America is changing. Many of the most noticeable changes in day-to-day life are associated with the advancing capabilities of computer systems, the growing variety of tasks they can accomplish, and the accelerating rate of change. Advanced engineering environments (AEEs) combine advanced, networked computer systems with advanced modeling and simulation technologies. When more fully developed, AEEs will enable teams of researchers, technologists, designers, manufacturers, suppliers, customers, and other users scattered across a continent or the globe to develop new products and carry out new missions with unprecedented effectiveness. Business as usual, however, will not achieve this vision. Government, industry, and academic organizations need to make the organizational and process changes that will enable their staffs to use current and future AEE technologies and systems.
Design in the New Millennium: Advanced Engineering Environments: Phase 2 is the second part of a two-part study of advanced engineering environments. The Phase 1 report, issued in 1999, identified steps the federal government, industry, and academia could take in the near term to enhance the development of AEE technologies and systems with broad application in the U.S. engineering enterprise. Design in the New Millennium focuses on the long-term potential of AEE technologies and systems over the next 15 years. This report calls on government, industry, and academia to make major changes to current organizational cultures and practices to achieve a long-term vision that goes far beyond what current capabilities allow.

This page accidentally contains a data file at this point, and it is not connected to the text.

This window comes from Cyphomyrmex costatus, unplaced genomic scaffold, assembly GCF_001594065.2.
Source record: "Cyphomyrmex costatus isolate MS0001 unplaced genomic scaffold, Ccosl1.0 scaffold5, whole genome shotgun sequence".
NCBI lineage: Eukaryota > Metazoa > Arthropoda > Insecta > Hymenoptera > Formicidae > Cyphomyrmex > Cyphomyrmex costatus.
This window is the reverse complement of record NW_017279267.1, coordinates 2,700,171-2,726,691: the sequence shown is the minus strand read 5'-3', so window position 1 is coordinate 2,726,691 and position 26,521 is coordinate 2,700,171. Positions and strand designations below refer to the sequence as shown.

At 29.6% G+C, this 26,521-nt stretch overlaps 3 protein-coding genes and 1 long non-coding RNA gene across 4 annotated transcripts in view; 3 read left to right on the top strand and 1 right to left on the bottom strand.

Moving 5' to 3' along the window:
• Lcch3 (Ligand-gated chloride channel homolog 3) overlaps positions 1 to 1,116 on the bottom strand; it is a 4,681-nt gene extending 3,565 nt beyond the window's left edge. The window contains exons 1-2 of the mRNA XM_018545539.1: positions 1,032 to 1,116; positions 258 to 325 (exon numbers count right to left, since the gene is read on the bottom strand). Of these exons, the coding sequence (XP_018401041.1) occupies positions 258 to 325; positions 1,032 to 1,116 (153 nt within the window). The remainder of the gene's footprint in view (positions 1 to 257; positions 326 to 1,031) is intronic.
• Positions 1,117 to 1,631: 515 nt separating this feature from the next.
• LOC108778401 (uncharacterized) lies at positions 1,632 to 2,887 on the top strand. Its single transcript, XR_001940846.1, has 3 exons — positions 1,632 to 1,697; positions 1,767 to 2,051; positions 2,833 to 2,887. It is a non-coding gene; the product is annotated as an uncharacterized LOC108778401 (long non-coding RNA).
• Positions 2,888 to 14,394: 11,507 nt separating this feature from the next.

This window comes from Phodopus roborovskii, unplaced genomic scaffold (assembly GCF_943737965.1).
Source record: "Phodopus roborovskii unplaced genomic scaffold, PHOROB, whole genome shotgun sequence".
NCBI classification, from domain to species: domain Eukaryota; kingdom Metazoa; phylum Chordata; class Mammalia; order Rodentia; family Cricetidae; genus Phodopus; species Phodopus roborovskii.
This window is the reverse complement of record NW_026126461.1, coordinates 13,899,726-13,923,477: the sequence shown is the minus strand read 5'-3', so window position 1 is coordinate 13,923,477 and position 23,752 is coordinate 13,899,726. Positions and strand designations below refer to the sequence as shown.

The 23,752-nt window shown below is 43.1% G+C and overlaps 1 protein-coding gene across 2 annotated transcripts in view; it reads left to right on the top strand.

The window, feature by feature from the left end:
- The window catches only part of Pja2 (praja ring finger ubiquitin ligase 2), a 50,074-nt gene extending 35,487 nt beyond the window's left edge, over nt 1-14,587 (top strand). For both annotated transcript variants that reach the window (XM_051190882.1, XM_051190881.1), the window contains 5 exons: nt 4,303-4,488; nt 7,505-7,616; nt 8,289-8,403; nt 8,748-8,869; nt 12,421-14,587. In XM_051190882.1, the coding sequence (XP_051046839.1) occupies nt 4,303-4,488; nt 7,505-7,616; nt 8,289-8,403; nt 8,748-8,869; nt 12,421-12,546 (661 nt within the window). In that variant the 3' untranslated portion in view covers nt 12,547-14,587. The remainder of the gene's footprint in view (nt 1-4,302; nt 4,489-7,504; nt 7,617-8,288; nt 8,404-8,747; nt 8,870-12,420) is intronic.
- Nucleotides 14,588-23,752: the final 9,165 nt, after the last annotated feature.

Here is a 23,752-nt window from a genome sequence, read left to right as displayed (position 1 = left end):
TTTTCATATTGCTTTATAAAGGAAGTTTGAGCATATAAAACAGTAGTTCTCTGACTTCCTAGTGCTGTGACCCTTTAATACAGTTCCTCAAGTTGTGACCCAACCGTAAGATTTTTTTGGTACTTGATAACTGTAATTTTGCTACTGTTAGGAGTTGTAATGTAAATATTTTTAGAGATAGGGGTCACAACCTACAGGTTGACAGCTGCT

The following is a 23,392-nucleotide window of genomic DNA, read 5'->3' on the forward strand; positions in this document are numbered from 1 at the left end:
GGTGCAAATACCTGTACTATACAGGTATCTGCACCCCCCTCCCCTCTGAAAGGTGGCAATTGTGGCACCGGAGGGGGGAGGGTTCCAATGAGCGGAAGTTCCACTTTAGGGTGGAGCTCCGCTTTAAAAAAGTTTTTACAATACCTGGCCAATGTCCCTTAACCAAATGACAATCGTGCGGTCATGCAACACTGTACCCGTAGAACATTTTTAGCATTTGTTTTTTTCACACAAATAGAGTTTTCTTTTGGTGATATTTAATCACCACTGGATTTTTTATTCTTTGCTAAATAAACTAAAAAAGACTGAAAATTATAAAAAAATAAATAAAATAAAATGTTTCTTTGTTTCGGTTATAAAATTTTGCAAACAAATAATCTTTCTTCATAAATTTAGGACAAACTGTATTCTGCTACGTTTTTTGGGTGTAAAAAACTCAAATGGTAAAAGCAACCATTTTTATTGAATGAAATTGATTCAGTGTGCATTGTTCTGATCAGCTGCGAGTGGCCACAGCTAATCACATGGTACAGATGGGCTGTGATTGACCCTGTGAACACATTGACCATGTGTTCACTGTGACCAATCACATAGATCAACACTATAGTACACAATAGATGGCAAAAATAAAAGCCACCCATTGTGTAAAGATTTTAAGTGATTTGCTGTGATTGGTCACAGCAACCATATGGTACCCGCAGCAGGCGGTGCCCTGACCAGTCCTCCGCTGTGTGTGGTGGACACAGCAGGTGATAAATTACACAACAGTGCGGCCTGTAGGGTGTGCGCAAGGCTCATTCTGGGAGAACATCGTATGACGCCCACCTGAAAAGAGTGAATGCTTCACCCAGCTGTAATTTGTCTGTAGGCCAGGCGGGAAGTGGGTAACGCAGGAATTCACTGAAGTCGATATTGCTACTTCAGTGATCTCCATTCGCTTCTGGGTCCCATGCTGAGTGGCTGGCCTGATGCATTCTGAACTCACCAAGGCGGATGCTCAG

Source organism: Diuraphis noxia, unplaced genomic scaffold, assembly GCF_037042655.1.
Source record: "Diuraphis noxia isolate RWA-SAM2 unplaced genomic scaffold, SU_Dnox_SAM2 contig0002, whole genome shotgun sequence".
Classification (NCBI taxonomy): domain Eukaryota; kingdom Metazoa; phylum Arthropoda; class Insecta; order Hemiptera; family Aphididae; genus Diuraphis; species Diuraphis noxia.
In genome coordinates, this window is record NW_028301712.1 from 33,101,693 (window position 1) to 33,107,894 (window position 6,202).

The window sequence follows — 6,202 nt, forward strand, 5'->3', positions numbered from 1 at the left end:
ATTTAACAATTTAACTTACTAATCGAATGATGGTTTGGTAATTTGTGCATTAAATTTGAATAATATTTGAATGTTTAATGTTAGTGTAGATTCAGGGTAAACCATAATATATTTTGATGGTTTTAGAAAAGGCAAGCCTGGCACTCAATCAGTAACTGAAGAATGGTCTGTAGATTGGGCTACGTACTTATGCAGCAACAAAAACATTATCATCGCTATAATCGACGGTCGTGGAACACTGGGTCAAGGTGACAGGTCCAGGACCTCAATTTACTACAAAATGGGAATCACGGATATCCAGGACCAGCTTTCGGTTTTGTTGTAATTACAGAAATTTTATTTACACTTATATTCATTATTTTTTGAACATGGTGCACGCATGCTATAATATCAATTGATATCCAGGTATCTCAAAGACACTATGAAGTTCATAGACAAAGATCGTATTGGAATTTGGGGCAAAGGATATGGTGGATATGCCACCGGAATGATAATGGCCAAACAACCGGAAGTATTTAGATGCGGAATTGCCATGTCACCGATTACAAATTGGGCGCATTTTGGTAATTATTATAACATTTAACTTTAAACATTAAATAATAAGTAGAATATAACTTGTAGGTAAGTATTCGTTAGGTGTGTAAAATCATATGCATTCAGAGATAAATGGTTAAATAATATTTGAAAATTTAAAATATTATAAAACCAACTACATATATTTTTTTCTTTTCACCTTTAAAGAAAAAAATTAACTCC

Table of Contents
|Prologue: A Future Perfect||5-7|
|'As Is' to 'Future Perfect'||11-20|
|General Approaches and Roles||46-48|
|Appendix A: Statement of Task||49-52|
|Appendix B: Recommendations from the Phase 1 Report||53-56|
|Appendix C: Recommendations from the Phase 2 Report||57-60|
|Appendix D: Biographical Sketches of Committee Members||61-64|
|Appendix E: Participants in Committee Meetings||65-66|
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